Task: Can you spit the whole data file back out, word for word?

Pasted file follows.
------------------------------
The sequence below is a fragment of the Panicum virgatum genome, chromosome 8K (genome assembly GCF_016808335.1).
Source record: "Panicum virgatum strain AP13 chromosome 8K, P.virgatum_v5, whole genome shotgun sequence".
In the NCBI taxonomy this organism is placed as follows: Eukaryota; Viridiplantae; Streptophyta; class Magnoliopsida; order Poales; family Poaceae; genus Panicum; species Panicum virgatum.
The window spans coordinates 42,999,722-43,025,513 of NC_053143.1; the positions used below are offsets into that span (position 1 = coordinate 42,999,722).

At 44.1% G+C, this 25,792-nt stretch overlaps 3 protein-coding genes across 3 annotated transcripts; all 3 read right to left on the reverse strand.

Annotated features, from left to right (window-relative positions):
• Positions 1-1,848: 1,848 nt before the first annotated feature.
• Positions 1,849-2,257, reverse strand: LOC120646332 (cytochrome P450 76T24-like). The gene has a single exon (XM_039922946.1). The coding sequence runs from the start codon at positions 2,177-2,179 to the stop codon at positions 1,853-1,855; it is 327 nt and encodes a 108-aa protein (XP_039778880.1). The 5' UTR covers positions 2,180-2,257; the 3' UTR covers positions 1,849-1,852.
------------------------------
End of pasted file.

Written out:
The sequence below is a fragment of the Panicum virgatum genome, chromosome 8K (genome assembly GCF_016808335.1).
Source record: "Panicum virgatum strain AP13 chromosome 8K, P.virgatum_v5, whole genome shotgun sequence".
In the NCBI taxonomy this organism is placed as follows: Eukaryota; Viridiplantae; Streptophyta; class Magnoliopsida; order Poales; family Poaceae; genus Panicum; species Panicum virgatum.
The window spans coordinates 42,999,722-43,025,513 of NC_053143.1; the positions used below are offsets into that span (position 1 = coordinate 42,999,722).

At 44.1% G+C, this 25,792-nt stretch overlaps 3 protein-coding genes across 3 annotated transcripts; all 3 read right to left on the reverse strand.

Annotated features, from left to right (window-relative positions):
• Positions 1-1,848: 1,848 nt before the first annotated feature.
• Positions 1,849-2,257, reverse strand: LOC120646332 (cytochrome P450 76T24-like). The gene has a single exon (XM_039922946.1). The coding sequence runs from the start codon at positions 2,177-2,179 to the stop codon at positions 1,853-1,855; it is 327 nt and encodes a 108-aa protein (XP_039778880.1). The 5' UTR covers positions 2,180-2,257; the 3' UTR covers positions 1,849-1,852.